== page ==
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OJC Press Release ID: 3162

Thursday, April 14, 2022

Otero’s Kimberly Munro Presented at the Society for American Archaeology Annual Meeting


Otero College’s Dr. Kimberly Munro was asked to speak at the Society for American Archaeology (SAA) Annual Meeting March 30 – April 3, 2022 in Chicago, Ill. Munro is the Faculty Professional Development and Student Research Coordinator under the AIM Grant. She also is a part-time faculty member and teaches Anthropology.

Munro presented two academic papers that she co-authored. The first, “Roads as Bridges: Assembling Communities and Borderlands over the Longue Duree in Western Ancash” by Kimberly Munro, David Chicoine, and George Lau, looks at the role prehistoric road networks played in connecting communities across space and time. The second paper, “Temples in Process Not Period: Reevaluating Narratives of Early Community Practice and Interaction across North-Central Peru” by Rebecca Bria, Kimberly Munro, and Matthew Piscitelli, discusses early religious architectural traditions in the Andes Mountains.

Dr. Chelsea Herasingh, Associate Vice President for Academic Affairs, said, “It is important that we highlight faculty involvement in their fields outside of Otero, and that we continue to promote their contributions to research and their profession. Our faculty are doing great things.”

Dr. Munro also presented at the Formative Interactions in the Central Andes – Virtual Forum on Nov. 9, 2021, which was hosted by the Royal Ontario Museum, Vanderbilt University of Arts and Science and Anthropology. She is the founder and co-director of the District of Cáceres-Ancash Peru-Archaeological Project located in the upper Nepeña River Valley, Peru. She is also the Archaeologist of Record, working with Mark Korbitz, Otero Science Faculty member, at the Chacuaco Creek Field Project in southeast Colorado in Las Animas County.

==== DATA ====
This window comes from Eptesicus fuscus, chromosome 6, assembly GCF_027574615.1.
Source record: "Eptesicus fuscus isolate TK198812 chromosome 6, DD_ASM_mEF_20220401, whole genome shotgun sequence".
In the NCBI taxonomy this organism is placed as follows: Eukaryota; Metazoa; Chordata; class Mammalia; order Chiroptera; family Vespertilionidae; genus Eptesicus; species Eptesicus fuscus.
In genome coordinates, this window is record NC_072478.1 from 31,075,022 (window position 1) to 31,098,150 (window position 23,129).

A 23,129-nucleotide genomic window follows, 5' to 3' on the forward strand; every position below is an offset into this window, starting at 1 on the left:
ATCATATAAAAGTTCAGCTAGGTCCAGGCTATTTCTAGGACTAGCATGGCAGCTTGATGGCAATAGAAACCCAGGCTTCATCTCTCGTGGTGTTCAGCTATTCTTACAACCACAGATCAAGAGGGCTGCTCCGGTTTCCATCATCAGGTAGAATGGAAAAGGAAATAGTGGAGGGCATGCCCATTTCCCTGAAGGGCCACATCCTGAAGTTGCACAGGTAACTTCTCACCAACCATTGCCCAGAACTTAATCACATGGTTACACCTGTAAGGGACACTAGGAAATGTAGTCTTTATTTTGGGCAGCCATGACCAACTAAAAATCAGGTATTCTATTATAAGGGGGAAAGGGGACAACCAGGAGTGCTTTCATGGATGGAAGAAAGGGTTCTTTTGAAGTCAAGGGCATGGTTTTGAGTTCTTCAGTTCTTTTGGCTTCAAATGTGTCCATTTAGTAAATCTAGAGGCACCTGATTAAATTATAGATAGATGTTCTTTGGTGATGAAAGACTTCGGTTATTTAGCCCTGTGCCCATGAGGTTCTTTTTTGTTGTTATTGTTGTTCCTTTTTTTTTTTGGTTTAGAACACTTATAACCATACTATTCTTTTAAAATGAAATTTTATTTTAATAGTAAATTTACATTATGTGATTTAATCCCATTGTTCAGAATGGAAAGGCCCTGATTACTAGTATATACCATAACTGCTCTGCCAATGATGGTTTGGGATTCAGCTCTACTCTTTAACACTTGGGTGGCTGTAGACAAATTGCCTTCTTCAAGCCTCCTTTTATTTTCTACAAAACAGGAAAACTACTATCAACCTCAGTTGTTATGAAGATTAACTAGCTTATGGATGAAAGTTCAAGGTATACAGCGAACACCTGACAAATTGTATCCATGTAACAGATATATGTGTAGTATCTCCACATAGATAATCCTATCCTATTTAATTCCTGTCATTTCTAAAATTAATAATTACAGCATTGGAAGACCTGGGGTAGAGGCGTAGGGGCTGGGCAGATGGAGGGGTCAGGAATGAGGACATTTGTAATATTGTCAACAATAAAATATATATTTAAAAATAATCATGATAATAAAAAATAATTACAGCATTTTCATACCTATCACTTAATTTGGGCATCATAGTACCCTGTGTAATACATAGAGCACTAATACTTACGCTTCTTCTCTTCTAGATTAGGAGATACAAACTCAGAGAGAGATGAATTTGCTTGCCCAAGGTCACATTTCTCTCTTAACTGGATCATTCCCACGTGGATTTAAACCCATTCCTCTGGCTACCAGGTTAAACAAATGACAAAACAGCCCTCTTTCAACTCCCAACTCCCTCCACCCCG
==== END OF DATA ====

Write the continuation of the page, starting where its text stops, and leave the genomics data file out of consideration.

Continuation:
This summer, Dr. Munro is planning to continue her research in Peru. She plans to do more excavation in the Nepeña Valley, as well as continuing survey work and documenting sites. “I am very excited to get back out in the field this summer after two years of Covid restrictions,” she said.

Not all her interests lie in Peru, however, “What I love about La Junta and the surrounding area is how much rock art there is to explore and how much history is here,” she said.

For questions, Dr. Munro can be reached at 719-384-6903 or

Press Release Photo
This photo was taken in North-Central Peru at the La Galgada site. Dr. Kimberly Munro is shown inside a burial chamber.

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An early Horizon Period vessel was found in excavations from the Cosma Complex in North-Central Peru. This vessel was created approximately 2,000 years ago and measures two meters in diameter. Infant burials were found inside.

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A 5,000-year-old temple was excavated by Dr. Kimberly Munro in 2015 while working on her doctorate. This temple is located in the Cordillera Negra mountains.